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The long run effects of changes in tax progressivity

  • Carroll, Daniel R.
  • Young, Eric R.

This paper compares the steady-state outcomes of revenue-neutral changes to the progressivity of the tax schedule. Our economy features heterogeneous households who differ in their preferences and permanent labor productivities, but it does not have idiosyncratic risk. We find that increases in the progressivity of the tax schedule are associated with long-run distributions with greater aggregate income, wealth, and labor input. Average hours generally declines as the tax schedule becomes more progressive implying that the economy substitutes away from less-productive workers toward more-productive workers. Finally, as progressivity increases, income inequality is reduced and wealth inequality rises. Many of these results are qualitatively different than those found in models with idiosyncratic risk, and therefore suggest closer attention should be paid to modeling the insurance opportunities of households.

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Article provided by Elsevier in its journal Journal of Economic Dynamics and Control.

Volume (Year): 35 (2011)
Issue (Month): 9 (September)
Pages: 1451-1473

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Handle: RePEc:eee:dyncon:v:35:y:2011:i:9:p:1451-1473
Contact details of provider: Web page: http://www.elsevier.com/locate/jedc

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  1. Julio Davila & Jay H. Hong & Per Krusell & Jose-Victor Rios-Rull, 2005. "Constrained efficiency in the neoclassical growth model with uninsurable idiosyncratic shocks," PIER Working Paper Archive 05-023, Penn Institute for Economic Research, Department of Economics, University of Pennsylvania.
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  9. Juan Carlos Conesa & Sagiri Kitao & Dirk Krueger, 2007. "Taxing Capital? Not a Bad Idea After All!," NBER Working Papers 12880, National Bureau of Economic Research, Inc.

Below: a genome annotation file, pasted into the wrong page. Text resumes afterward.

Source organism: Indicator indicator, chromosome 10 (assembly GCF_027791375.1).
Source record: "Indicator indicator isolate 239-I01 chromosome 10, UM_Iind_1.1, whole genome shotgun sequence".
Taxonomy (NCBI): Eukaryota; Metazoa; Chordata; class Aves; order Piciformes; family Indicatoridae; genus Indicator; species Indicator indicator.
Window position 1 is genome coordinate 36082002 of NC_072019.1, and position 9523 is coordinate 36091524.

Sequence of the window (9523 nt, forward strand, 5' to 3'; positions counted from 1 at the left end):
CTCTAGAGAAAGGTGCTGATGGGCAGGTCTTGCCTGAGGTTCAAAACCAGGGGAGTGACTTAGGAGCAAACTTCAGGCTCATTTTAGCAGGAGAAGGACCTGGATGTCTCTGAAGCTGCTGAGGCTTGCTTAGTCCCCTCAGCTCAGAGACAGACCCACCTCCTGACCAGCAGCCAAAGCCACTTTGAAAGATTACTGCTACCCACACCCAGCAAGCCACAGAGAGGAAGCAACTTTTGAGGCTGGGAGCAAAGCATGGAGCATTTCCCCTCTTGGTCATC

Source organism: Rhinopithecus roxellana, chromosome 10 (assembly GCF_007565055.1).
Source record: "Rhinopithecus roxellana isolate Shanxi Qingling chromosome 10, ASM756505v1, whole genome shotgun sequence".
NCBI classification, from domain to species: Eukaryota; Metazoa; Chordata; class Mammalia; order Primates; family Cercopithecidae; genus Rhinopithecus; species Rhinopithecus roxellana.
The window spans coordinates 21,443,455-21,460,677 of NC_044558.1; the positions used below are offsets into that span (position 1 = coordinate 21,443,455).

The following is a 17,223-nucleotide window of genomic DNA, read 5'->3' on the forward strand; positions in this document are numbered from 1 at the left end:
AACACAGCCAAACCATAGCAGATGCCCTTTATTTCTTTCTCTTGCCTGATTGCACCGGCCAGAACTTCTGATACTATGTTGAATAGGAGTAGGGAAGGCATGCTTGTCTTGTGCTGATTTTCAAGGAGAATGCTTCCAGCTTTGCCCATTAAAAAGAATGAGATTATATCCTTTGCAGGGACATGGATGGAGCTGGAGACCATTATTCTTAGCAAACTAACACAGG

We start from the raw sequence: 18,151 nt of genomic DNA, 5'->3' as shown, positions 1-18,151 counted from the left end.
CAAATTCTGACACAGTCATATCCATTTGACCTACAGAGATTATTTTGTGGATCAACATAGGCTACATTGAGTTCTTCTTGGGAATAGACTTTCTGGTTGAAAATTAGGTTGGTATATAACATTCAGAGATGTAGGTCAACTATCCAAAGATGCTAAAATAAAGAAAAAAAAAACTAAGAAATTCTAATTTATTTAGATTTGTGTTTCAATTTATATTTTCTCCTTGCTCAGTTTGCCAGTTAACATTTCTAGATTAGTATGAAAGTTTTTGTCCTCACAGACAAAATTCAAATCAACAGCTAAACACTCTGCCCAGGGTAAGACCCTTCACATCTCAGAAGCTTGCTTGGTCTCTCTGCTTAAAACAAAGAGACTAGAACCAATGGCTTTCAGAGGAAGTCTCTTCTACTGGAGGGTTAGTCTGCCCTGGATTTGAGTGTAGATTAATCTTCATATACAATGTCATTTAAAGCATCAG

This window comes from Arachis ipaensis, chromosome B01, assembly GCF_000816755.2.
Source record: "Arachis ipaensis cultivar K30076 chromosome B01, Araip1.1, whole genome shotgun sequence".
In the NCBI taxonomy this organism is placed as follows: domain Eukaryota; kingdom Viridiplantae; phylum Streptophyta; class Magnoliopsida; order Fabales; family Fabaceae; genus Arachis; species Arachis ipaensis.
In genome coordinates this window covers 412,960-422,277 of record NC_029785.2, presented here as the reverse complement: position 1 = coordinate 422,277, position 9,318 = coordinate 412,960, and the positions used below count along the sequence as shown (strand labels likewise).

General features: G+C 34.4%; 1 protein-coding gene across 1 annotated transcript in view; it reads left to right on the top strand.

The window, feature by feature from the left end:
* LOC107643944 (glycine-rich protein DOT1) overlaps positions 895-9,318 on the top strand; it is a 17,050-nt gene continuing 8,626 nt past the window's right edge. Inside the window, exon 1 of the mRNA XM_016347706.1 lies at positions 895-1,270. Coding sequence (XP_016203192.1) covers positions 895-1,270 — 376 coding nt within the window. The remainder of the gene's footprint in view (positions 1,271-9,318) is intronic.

10. Cesaire Meh, 2005. "Entrepreneurship, Wealth Inequality, and Taxation," Review of Economic Dynamics, Elsevier for the Society for Economic Dynamics, vol. 8(3), pages 688-719, July.
  11. Alejandro Badel & Mark Huggett, 2010. "Interpreting life-cycle inequality patterns as an efficient allocation: mission impossible?," Working Papers 2010-046, Federal Reserve Bank of St. Louis.
  12. Gouveia, Miguel & Strauss, Robert P., 1994. "Effective Federal Individual Tax Functions: An Exploratory Empirical Analysis," National Tax Journal, National Tax Association, vol. 47(2), pages 317-39, June.
  13. Sarte, Pierre-Daniel G., 1997. "Progressive taxation and income inequality in dynamic competitive equilibrium," Journal of Public Economics, Elsevier, vol. 66(1), pages 145-171, October.
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  15. Daniel R. Carroll, 2013. "The demand for income tax progressivity in the growth model," Working Paper 1106, Federal Reserve Bank of Cleveland.
  16. Dirk Krueger & Fabrizio Perri, 2009. "Public versus Private Risk Sharing," NBER Working Papers 15582, National Bureau of Economic Research, Inc.
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